As others have said, you need to show the underwriter how the value increased. Put together a nice cover letter (on your company letterhead if you have it). Attach the receipts you have and tell them the truth about doing the work yourselves and how many hours and weeks you spent on it. You should have plenty of material receipts to support that. You can even quote how much it would have cost if you had paid a general contractor. Additionally, show them that you bought the property under market value to start with. Your realtor should be able to pull comps from that time frame showing that you paid well under market. Package all of this up nicely and send it to the lender.

In the future, try to stick with local lenders that have local underwriting. I have found that they only care about the appraisal, nothing else. Also, tell the lender up front how long you have owned the property…otherwise it will always be a last minute problem. One of the last things that happens in the process is that the title company sends the chain of title to the lender. They look at this during the final stages of underwriting.

I’ve been asked for my business license, copies of recorded deeds, copies of MLS listings, copies of my loan paperwork to show that I got investor financing, and more.

Again, I’ve found it easier to deal with local lenders (not brokers) on this issue. Also, if your buyer’s loan is non-conforming, you will run into this even with the local lenders.

The key is to give them a nice, organized package that will answer all of their questions and more.

As far as your agent is concerned, they need to learn more about this issue if they want to continue working with you. I am a RE Broker and have an investor client who I can’t get rid of because he knows that I know how to handle the lenders on his flips.

Good luck!


Re: Lender says I’m making too much $$ - Posted by DaveD (WI)

Posted by DaveD (WI) on May 12, 2006 at 10:49:05:

I’m with IB on this. Your buyer’s lender wouldn’t bat an eye at a grocery chain who buys 100,000 heads of lettuce at 55 cents and sells for $1.40. Do the math, the numbers are identical.

Constantly training lenders you don’t have a relationship with is a drag. I will frequently pay part or all of the buyers closing costs to avoid underwriting nightmares. This gives me the right to get the buyer in front of MY lenders who understand how I do business. Thus, I’m not afraid to push back when this sort of nonsense arises. It rarely does anymore because I’ve handled that up front. BTW, a lot of it is how your lender packages your buyer, and the relationships he has with his underwriters as well. A good one is worth the gold he charges.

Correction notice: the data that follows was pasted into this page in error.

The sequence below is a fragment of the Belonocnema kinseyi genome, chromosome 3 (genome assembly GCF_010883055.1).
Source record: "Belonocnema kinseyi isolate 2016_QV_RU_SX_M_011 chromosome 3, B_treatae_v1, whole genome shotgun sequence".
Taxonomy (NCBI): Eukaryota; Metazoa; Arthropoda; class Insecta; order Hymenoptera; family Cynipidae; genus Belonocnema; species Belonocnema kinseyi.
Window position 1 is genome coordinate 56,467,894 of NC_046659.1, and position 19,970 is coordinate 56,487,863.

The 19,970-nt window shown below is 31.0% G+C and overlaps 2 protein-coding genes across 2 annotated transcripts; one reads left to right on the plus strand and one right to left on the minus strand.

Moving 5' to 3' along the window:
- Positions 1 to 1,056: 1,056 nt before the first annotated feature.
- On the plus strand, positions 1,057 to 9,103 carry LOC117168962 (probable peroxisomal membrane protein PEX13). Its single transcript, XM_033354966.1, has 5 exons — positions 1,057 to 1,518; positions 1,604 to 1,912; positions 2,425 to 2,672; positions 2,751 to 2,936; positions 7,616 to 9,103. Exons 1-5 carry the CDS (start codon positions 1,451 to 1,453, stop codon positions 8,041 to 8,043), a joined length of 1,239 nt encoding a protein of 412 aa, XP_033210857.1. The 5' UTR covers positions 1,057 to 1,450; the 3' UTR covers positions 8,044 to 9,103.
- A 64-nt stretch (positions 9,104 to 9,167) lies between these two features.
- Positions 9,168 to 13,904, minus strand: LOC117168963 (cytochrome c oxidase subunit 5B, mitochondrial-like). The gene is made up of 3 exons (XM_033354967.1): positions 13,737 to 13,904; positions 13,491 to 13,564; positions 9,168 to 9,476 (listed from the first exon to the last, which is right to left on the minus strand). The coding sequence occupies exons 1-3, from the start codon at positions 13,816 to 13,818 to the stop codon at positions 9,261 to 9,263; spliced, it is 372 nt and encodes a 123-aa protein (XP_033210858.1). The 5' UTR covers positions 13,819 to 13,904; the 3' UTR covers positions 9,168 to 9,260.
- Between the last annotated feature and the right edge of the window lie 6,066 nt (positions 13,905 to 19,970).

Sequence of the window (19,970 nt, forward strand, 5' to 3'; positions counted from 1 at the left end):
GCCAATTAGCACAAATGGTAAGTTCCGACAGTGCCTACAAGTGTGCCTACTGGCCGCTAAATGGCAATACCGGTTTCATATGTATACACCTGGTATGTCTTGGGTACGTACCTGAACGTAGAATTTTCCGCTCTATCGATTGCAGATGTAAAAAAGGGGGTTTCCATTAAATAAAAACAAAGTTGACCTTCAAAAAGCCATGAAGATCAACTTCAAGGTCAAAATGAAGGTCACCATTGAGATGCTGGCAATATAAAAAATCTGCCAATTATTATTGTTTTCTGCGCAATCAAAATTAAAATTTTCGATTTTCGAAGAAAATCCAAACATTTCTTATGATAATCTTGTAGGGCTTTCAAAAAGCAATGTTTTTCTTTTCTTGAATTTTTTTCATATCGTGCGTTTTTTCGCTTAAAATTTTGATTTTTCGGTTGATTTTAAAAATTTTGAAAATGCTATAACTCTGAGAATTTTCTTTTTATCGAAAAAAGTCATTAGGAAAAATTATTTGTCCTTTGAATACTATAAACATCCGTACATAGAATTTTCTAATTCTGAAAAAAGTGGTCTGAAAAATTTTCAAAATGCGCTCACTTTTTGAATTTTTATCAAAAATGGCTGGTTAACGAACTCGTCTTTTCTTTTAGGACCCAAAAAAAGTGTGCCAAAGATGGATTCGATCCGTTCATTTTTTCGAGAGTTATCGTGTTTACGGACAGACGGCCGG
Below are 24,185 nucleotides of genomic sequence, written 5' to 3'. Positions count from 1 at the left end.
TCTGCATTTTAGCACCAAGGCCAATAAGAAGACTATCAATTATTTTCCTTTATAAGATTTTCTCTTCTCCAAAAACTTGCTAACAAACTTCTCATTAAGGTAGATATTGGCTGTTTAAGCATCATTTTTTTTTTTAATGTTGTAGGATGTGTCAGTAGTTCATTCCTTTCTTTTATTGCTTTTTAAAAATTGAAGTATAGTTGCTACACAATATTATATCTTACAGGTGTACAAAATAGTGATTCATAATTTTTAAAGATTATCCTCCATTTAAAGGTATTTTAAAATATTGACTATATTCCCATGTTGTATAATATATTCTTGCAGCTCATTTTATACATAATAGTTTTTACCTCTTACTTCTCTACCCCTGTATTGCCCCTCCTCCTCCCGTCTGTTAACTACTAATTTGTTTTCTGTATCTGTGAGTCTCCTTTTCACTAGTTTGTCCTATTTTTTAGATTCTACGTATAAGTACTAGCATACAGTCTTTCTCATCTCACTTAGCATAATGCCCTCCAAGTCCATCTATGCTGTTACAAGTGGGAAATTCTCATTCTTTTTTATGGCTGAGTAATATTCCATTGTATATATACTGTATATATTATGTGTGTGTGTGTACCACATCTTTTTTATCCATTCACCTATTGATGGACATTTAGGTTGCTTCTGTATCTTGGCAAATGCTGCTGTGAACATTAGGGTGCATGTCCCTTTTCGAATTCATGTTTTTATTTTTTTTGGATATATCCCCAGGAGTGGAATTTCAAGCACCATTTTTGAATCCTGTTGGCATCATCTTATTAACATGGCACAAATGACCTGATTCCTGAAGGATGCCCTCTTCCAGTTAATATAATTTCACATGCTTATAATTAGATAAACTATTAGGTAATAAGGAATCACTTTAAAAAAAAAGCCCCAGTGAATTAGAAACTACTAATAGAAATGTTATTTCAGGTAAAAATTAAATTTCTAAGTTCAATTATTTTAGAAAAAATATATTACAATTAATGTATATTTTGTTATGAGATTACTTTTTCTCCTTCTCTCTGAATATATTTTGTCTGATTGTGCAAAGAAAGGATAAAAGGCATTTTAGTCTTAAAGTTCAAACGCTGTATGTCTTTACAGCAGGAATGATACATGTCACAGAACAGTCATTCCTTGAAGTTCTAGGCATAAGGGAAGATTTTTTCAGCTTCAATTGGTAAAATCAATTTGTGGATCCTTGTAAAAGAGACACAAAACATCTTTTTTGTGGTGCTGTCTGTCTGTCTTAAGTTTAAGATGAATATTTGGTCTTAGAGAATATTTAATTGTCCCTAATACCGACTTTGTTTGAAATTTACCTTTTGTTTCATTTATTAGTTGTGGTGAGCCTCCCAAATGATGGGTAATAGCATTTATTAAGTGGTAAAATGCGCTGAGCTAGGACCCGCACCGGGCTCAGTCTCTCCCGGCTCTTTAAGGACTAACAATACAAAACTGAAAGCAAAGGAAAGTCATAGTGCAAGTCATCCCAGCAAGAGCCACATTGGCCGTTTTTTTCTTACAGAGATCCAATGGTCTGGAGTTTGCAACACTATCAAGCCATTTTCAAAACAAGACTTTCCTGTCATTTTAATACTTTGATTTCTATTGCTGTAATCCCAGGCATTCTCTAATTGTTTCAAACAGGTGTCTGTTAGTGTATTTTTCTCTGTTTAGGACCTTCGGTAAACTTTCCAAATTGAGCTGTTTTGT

Re: Lender says I’m making too much $$ - Posted by IB (NJ)

Posted by IB (NJ) on May 12, 2006 at 09:53:42:

Have your parents issue you receipts/invoices for the work they did. Have them charge you market prices for the work and submit the paperwork to the lender. The deal is NOT dead so keep pushing this thing to the closing table.

But in the future if you REALLY want to maintain control, have the buyer go through YOUR lender. This will be a lender/mtg. broker who will keep you abreast of what’s going on with the loan and also warn you of red flags ahead of time so that you can prepare yourself and remain in control.


Re: Lender says I’m making too much $$ - Posted by Patrick S. Lawson

Posted by Patrick S. Lawson on May 12, 2006 at 09:37:51:

From an underwriters perspective it does not make sense how you purchased a property for 55K put HVAC in and a new roof and now the property is worth 140K. In addition to documenting the repairs made you will also want to document how you were able to purchase the property at such a deep discount.

If the lender is not “killing” the appraisal your still in a good position. If all they are asking for is documentation provide it in detail and you should be ok. After providing the documentation you should have a response within 24-48 hours.

Re: Lender says I’m making too much $$ - Posted by Gene

Posted by Gene on May 12, 2006 at 12:08:45:

“I am a RE Broker and have an investor client who I can’t get rid of because he knows that I know how to handle the lenders on his flips.”

A lender than actually helps their investor clients! That is a very refreshing thought. I wish I had someone like you near me.

Around my area (kern County) my expences with realtors has not been plesant. I have had a few deals fall thru becuase realtors didn’t do thier jobs. Most in my area are retired folks that wanted hobbie jobs. Its hard to get a deal thru when the listing agent goes on vacation for 2 weeks without telling anyone (happens often up here).

I do have a good realtor now, she is one of the hardest working and upfront in my area. She works hard to make deals go smooth but she dosn’t understand investing at all. And she has never once brought me a deal or even called me with anything intresting.

I just figure that with me bringing her 20k to 50k or commission every year she would be more proactive.


Re: Lender says I’m making too much $$ - Posted by BTI

Posted by BTI on May 12, 2006 at 13:37:53:


Time to tell your agent that it’s time for her to expand her knowledge, and tell her what you want unless your convinced she can read minds.

Sounds like she has a good foundation so now build on it, tell her what you want her looking for, and maybe suggest a book or course you want her to review with some of the proceeds from her next commission from you.